Detroit. It's a nice idea and needed. 2
While developing these word activities, Pallas continued to make sculpture. Works such as Screaming Moon led him to the design of actual kinetic pieces: 
I found myself dealing with sound and movement, but in the traditional ways, making things that implied movement or involved the concept of movement or change or sound. And yet the things never moved. Nor did they make any sound. So I came to a point where I realized:
OK, you can't go any further this way. You're going to have to back off and go in a radically different direction.  
The first fully kinetic piece look Pallas two years to make (1968-69). It was a very complicated tiny machine presence, programmed to move about a space in search of a specific light level. It proved technically unreliable and Pal las also found it esthetically uninteresting:
I learned from that that I needed to learn a lot. I needed to do much simpler things  I set myself a problem: to deal with the kinetic interactions between a pendulum and a wheel, between an oscillation and a rotation which are two basically different kinds of movement.
The ensuing series of 20 pendulum and wheel pieces explored many aspects of the interactions between those movements. In these works Pallas strove for reliability:

Figure 4. Portrait of the Artist (cat. no. 2)

...because reliability is something that relates in my mind to the traditional teaching of craft in the arts. Working at the museum ~he Detroit Institute of Arts, Education Department] taught me that these things may be around a couple of hundred years and there are going to be people who will have to deal with the problems that occur. You have a responsibility to those people to make things that can be maintained
The pendulum and wheel series also found Pallas becoming aware of "the esthetics of kinetics. It made me deal with what kinds of movements go together." The series brought a more fundamental revelation for his future work as well "I began to sense that there's an energy. You come to regard the piece as a system of energy that's all interrelated."
Most of Pallas's pendulum and wheel works suggest a living persona. This is certainly true of Pendu/um and Wheel #14 (fig. 3), which Pallas nicknamed "The Administrator" once its personality asserted itself. All of Pallas's electronic pieces have individual personalities. In the later works, they are often deliberately suggestive of portions of the organic world as well. However, the genesis of an electronic piece does not always reveal what its final physical presence will be:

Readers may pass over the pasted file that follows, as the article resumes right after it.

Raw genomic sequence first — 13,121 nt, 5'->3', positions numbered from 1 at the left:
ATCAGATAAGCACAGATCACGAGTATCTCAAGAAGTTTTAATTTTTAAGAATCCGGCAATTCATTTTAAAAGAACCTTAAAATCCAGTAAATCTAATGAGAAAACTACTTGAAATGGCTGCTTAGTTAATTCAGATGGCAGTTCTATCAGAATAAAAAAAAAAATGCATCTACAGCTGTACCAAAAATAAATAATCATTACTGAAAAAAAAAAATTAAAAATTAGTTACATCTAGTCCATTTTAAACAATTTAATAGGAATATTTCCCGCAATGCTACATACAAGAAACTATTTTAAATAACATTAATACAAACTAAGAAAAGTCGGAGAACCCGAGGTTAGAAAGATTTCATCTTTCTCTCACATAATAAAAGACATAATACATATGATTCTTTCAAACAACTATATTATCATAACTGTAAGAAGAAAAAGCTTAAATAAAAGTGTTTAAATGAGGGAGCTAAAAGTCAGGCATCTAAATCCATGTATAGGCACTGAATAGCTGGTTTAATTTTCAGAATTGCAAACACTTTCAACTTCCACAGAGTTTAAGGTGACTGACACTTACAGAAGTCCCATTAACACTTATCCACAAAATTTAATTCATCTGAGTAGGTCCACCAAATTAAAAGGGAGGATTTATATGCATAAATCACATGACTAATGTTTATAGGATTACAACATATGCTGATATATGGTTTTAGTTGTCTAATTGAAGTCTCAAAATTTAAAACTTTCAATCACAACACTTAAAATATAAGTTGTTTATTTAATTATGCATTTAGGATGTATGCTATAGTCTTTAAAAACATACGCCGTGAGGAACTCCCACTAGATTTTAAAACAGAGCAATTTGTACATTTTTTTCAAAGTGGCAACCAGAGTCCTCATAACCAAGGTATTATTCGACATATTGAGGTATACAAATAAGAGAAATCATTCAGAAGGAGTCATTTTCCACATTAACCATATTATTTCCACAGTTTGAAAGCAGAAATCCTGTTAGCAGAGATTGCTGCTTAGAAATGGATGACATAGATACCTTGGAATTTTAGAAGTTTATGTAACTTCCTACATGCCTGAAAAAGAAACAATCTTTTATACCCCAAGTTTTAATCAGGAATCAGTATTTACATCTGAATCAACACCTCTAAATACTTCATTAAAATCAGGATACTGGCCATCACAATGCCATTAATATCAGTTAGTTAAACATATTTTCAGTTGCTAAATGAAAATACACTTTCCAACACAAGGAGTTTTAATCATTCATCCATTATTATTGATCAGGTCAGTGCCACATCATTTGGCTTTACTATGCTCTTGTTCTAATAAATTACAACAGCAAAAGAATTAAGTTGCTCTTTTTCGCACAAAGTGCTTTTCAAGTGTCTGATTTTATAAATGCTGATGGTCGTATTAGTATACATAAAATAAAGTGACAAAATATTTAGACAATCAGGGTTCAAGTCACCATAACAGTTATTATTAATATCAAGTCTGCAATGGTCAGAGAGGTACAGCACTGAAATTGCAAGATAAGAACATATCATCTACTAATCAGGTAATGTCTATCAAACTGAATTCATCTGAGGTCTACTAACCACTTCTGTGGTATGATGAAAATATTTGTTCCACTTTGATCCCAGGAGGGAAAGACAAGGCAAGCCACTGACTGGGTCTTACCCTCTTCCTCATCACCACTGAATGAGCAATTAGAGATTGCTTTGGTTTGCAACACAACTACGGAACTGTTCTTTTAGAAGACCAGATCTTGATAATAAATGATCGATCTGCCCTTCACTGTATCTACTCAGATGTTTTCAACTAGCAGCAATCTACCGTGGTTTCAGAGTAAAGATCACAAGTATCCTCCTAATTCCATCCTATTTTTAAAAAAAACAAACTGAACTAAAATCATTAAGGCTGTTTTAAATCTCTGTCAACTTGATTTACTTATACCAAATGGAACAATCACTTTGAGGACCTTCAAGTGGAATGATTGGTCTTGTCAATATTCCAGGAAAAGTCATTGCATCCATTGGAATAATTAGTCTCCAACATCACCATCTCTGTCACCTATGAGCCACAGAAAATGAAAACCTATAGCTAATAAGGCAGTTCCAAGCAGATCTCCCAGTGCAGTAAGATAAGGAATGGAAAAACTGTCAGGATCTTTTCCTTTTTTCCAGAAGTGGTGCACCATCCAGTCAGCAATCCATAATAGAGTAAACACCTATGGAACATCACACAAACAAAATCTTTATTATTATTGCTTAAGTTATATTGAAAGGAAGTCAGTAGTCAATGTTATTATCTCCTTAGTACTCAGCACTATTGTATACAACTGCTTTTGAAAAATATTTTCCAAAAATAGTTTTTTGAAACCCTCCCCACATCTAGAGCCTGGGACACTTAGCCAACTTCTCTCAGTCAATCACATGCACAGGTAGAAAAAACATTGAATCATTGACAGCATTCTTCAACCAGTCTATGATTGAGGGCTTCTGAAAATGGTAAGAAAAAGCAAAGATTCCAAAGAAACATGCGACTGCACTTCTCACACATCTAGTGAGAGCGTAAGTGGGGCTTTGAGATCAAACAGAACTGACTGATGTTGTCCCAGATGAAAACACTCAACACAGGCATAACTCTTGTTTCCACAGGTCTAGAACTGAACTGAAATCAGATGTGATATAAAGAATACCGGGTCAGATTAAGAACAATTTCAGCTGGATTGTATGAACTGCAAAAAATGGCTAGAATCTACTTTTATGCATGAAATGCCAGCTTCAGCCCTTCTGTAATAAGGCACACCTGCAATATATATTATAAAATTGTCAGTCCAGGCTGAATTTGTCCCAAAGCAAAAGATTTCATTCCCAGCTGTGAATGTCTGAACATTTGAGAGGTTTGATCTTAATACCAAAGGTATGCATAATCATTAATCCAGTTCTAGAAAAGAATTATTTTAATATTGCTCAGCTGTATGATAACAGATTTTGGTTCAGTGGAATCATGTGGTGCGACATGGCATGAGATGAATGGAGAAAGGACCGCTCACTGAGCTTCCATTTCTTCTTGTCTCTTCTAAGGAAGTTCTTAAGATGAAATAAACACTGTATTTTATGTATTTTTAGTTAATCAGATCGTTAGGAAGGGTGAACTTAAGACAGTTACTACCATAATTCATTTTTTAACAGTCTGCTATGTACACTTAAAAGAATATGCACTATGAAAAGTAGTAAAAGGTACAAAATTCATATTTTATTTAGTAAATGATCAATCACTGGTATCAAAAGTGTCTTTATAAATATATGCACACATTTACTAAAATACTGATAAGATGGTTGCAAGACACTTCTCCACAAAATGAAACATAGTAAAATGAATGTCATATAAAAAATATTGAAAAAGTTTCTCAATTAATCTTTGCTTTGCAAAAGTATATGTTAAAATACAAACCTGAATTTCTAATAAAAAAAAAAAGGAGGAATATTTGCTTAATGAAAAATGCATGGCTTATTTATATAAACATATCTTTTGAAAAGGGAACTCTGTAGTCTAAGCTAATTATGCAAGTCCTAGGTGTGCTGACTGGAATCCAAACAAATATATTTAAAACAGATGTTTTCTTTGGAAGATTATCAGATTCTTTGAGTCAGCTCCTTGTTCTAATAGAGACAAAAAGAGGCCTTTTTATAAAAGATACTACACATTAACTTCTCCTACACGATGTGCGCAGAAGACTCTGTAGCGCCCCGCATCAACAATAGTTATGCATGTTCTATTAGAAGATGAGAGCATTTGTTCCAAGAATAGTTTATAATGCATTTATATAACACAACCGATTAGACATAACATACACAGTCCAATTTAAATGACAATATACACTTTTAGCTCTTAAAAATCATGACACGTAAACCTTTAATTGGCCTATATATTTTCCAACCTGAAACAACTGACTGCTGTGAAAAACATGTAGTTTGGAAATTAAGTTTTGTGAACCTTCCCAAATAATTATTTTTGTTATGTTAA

The beginning of the work is figuring out the circuits, the behavior of the circuits. It doesn't look anything like what it's going to look like. It's just some circuitry, usually with the LEDs so I can see what the circuits are doing.

Song for Luke (fig. 2), began with the design of exposed solid-state circuitry and evolved into the performer one sees. As the piece developed, so did the title and the multiple symbolic references which the piece holds for the artist. Among other possibilities, it suggests a simplified hieratic figure, a Latin cross, and a shamanistic machine. One recalls Eduardo Paolozzi's words:  "Acid-etched, copper-plated, dipped in liquid solder, the printed circuit, intricate, complex, evocative, as pretty as a Faberge' jewel.~~.?
Red LEDs flicker in enticing combinations within Song for Luke's diamond-shaped "face." Visible behind the body circuitry plate is a row of red LEDs which light in a vertical
page 9
traveling sequence in response to data fed in by two photocells. One photocell responds to light; the other sees darkness. Data is continually ted into the bottom of the vertical line of LEDs, moving up the line as new information enters.
For Pallas, this piece became linked in a dream with the female Eurynome who (in a Pelasgian creation myth) comes alive in chaos, divides it into sky and sea, dances on the waves, mates with her movement (Ophione), and lays the universal egg which hatches all the rest of creation. The light display in Song for Luke is generated by two on/off circuits which respond to light and darkness in the environment. As with Eurynome, here the ability to distinguish difference leads to the flow of creation.
The reference to Luke, dual patron of physicians and painters, is more personal. It is specifically linked to the artist's admiration for and gratitude to the doctors and staff at Henry Ford Hospital who successfully treated several of Pallas's close relatives at the time of the piece's birth.
At least two of Pallas's recent works contain information about how he sees himself. Portrait of the Artist (fig. 4) includes a life mask and portrays the artist as witch doctor, recalling the nickname "Wizard" bestowed on Pallas by two young friends.
The Ego Machine (cat. no.7), at first glance a troupe of unrelated performers, is actually united by one electronic system. All interact on data from two indoor photocells and a microphone, and from two propellers and a photocell on an outdoor wind attendant. The indoor ensemble pieces are called The Ego, Hisselt; The Old Bag: Moon and Cloud:
and Baby (which, when inverted, becomes Metaphysical Clouds). Each piece has its particular function. For Pallas, each also corresponds to a part of the artist's being, with the wind attendant, the microphone, and the photocells representing all the data from the world that pours into the artistic consciousness.
The data goes first to The Ego, Hisseif (fig. 1), which contains the microphone and the indoor photocells. The Ego passes data to the other indoor pieces which respond, each in its individual way. It also has a three-channel sound synthesizer which sends processed data through the owner's stereo system when the speakers and amplifier are activated. In shape, The Ego resembles a bejewelled blue and green bird; the body is encased in a network of interlaced lacquered metal rods. This lacy skin creates a